The story of Naomi Wolf’s “Vagina” starts with Naomi Wolf’s vagina.
At 46, in a loving relationship, veteran of years of good sex, she began noticing that her orgasms were less profound and satisfying. Sex was still good, but she “no longer experienced it in a poetic dimension.”
Eventually Wolf’s doctor diagnosed a damaged nerve, which was repaired surgically; still, the crisis sent her on a journey to confirm her instinctive feeling about the “brain-vagina connection” and resulted in this book. Here, Wolf examines the history of how women and men have regarded female sexuality, how they’ve responded to it in art and literature, and how the personal and political coexist, sometimes uneasily, in our feelings about the vagina.
At its best, “Vagina” attempts to reclaim and reframe earlier visions of women’s sexuality and sex organs — Wolf writes stirringly about the near-mystical respect accorded by early cultures to what the Sumerians called the “lap of honey.” Her breakdown of the “[a]luring holes, beautiful boxes, and valuable treasure chests” that serve as codes for female genitalia in Victorian fiction is wonderful, as is her tour of loving, often humorous references in blues songs that praise a woman’s body for its sweetness and strength.
Of the sexual revolution, which she disparages for its anti-Freudian rejection of the vaginal orgasm (and championing of the clitoral), Wolf writes: “The post-1970s ‘reclamation’ of female sexuality . . . is quite mechanical. It is not about the spirit. It is much debased.” Of the contemporary feminist stance that privileges sexual freedom, including an embrace of pornography and promiscuity as sex-positive choices for women as much as for men, she argues that “a nation of masturbating people who are looking at screens rather than at each other . . . is a subjugated, not a liberated, population.”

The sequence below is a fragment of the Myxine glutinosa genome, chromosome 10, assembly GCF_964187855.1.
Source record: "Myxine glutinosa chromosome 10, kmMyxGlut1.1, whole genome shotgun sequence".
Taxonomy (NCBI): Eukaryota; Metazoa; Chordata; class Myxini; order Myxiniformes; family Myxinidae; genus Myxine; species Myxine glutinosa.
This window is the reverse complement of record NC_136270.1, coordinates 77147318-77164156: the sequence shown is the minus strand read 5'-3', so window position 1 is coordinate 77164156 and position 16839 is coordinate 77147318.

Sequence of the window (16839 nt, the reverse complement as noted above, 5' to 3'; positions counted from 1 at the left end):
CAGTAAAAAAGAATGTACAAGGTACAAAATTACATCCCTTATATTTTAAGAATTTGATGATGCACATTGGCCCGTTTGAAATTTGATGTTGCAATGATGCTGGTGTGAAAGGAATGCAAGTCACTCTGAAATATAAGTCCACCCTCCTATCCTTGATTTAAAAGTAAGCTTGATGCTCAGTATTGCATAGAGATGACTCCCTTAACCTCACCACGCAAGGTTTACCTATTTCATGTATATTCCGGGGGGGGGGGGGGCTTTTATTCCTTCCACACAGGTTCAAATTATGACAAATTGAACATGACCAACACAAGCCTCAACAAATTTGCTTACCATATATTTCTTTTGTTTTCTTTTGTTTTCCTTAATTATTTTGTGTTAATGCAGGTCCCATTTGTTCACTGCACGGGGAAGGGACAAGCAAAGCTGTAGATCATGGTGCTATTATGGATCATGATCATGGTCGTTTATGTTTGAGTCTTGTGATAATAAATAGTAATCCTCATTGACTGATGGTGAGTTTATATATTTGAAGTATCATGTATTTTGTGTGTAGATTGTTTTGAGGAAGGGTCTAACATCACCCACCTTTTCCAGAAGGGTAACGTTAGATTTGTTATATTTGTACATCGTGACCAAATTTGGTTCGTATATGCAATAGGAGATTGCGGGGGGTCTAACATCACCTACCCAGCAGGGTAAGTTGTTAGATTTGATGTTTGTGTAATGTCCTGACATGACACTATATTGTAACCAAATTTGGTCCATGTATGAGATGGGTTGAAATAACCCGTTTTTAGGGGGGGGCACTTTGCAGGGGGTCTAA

At one point, citing research regarding different types of orgasm, Wolf quips that “feminists may not like this.” It’s a strange line coming from a writer often identified as one of the most important voices in modern feminism — sometimes called Third Wave feminism. Yet it reflects a persistent undercurrent in this book, focusing mostly on the myriad benefits of truly Goddess-like sex, in which Wolf positions her arguments as challenges to earlier waves of feminists.
True liberation, Wolf contends, for women rests on an understanding of the connection between sexual fulfillment and emotional, spiritual, and mental satisfaction. The experts she cites here, which include gynecologists, neuroscientists, and a Tantric guru, agree (to lesser and greater degrees) that women, whether they know it or not, “experience the vagina as integral to a core self.” Orgasm floods the brain with chemicals, including dopamine and oxytocin, that boost creativity, love, and energy, while rape and other sexual trauma can leave a woman wounded not just physically, but spiritually and intellectually. In one of the book’s strongest sections, Wolf asserts that we must stop looking at crimes such as rape as “deviant acts perpetrated by random perverts” and instead see them as “a strategy of actual physical and psychological control of women.”
The liveliest parts of Wolf’s book aren’t particularly new, and those parts that are most original are muddled and odd.
“I suspected,” Wolf admits toward the end, “that a book about the vagina would be a book about something much greater and different.” When she revisits the rich literary and cultural history around female sexuality, she is right. But when it comes to feminism, many Goddesses may find they don’t need her critique.